Talk with your gynecologist if you are still not sure you have found the right muscles. He or she may recommend using an object called a vaginal cone.
You insert a vaginal cone into the vagina and then use your pelvic floor muscles to keep it in place.
Bio-feedback training can also be very useful in helping identify and isolating your pelvic floor muscles.
In this procedure, a doctor will insert a small probe into your vagina or put adhesive electrodes on the outside of your vagina or anus. You will be asked to try to do a Kegel.
A monitor will show whether you contracted the correct muscles and how long you were able to hold the contraction.
How to Do Kegel Exercises
Kegel exercises are done by squeezing the muscles in the pelvic floor and holding for short periods of time. To begin you need to:
- Find the right muscles. One way to isolate the right muscle is by trying to stop the flow of urine the next time you go to the bathroom. The muscle you use to do that is the muscle you should engage while doing a Kegel.
- Another way to test is to put your finger into your vagina and try to squeeze it. Don’t be afraid to ask your gynecologist for help if you’re having a hard time finding the right muscle.
The key is to isolate these pelvic floor muscles and use them alone. It’s easy to squeeze the muscles in the buttocks and abdomen at the same time, so pay attention to your body and make sure you’re working the right muscle.
Start slow and build up.
If you’re new to Kegel exercise, start slow. Squeeze your pelvic muscle and hold for two to four seconds, then relax.
- Try to repeat 5 to 10 times. As this exercise gets easier, you can hold for longer periods of time and do increased repetitions.
- Do your Kegels regularly: Once you have the technique down, you can do Kegel exercises any time and any place that you like.
For instance, you could do a set every time you check your e-mail, or when you’re waiting for the bus, or stuck in traffic.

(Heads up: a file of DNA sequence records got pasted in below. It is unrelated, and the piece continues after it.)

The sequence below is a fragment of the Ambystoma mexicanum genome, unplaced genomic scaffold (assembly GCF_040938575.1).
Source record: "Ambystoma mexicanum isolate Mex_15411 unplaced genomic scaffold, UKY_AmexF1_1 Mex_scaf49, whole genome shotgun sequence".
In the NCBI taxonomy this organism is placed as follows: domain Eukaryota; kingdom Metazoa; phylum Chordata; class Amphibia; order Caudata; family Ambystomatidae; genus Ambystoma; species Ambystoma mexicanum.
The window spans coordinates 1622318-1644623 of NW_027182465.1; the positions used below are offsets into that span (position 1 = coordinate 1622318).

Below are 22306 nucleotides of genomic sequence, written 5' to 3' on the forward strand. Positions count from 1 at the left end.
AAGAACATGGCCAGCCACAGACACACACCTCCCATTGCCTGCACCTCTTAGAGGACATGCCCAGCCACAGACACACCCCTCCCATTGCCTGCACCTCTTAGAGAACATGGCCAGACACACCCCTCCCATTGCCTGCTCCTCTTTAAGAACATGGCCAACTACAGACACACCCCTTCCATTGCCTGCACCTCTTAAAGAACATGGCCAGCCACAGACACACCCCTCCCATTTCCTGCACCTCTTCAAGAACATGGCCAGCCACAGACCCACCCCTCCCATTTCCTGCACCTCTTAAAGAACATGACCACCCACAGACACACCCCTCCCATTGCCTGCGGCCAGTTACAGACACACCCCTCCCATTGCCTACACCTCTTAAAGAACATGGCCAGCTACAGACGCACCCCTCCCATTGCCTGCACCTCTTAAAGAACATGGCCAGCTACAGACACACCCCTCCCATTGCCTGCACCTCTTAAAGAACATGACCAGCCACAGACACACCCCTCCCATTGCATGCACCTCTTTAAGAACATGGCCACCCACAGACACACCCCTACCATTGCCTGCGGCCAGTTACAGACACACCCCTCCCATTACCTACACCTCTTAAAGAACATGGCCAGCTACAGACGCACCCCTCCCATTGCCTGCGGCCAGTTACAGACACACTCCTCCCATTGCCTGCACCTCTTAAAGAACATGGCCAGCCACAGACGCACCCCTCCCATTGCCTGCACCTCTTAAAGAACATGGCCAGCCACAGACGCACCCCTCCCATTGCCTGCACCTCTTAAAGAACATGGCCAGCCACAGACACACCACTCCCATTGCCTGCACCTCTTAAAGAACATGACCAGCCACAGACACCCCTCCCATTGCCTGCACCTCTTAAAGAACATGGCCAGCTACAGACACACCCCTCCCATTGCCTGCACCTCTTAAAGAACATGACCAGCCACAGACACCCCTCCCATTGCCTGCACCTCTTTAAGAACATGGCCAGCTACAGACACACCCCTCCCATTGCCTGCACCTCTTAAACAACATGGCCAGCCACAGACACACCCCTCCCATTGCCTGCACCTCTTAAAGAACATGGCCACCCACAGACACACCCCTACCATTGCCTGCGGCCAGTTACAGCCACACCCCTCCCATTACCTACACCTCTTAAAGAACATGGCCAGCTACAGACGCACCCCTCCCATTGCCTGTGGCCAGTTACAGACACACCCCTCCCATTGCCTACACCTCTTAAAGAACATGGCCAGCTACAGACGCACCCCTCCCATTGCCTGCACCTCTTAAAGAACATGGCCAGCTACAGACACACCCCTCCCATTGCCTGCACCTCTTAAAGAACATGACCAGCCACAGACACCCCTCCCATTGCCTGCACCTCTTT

Goals and Benefits of Kegel Exercises
Always empty your bladder before doing Kegel exercises. As a beginner, you should find a quiet, private place to sit or to lie down before doing your exercises. As you practice, you will find you can do them anywhere.
When you first start doing Kegel exercises, tense the muscles in your pelvic floor for a count of three, then relax them for a count of three. Keep going until you have done 10 repetitions.
Over the next several days, practice until you can hold your muscles tense for a count of 10. Your goal should be to do three sets of 10 repetitions every day.
Don’t be discouraged if you do not see the results you want immediately. According to the Mayo Clinic, Kegel exercises may take as long as 12 weeks to have an effect (Mayo, 2010).
They also work differently for each person. Some people show great improvement in muscle control and continence. Others show no real improvement.
However, Kegels may prevent your condition from getting worse.
If you feel pain in your abdomen or back after a Kegel exercise session, it’s a sign that you’re not doing them correctly.
Always remember that, even as you contract your pelvic floor muscles, the muscles in your abdomen, back, buttocks, and sides should remain loose.
Finally, do not overdo your Kegel exercises. If you work the muscles too hard, they will become tired and unable to fulfill their necessary functions.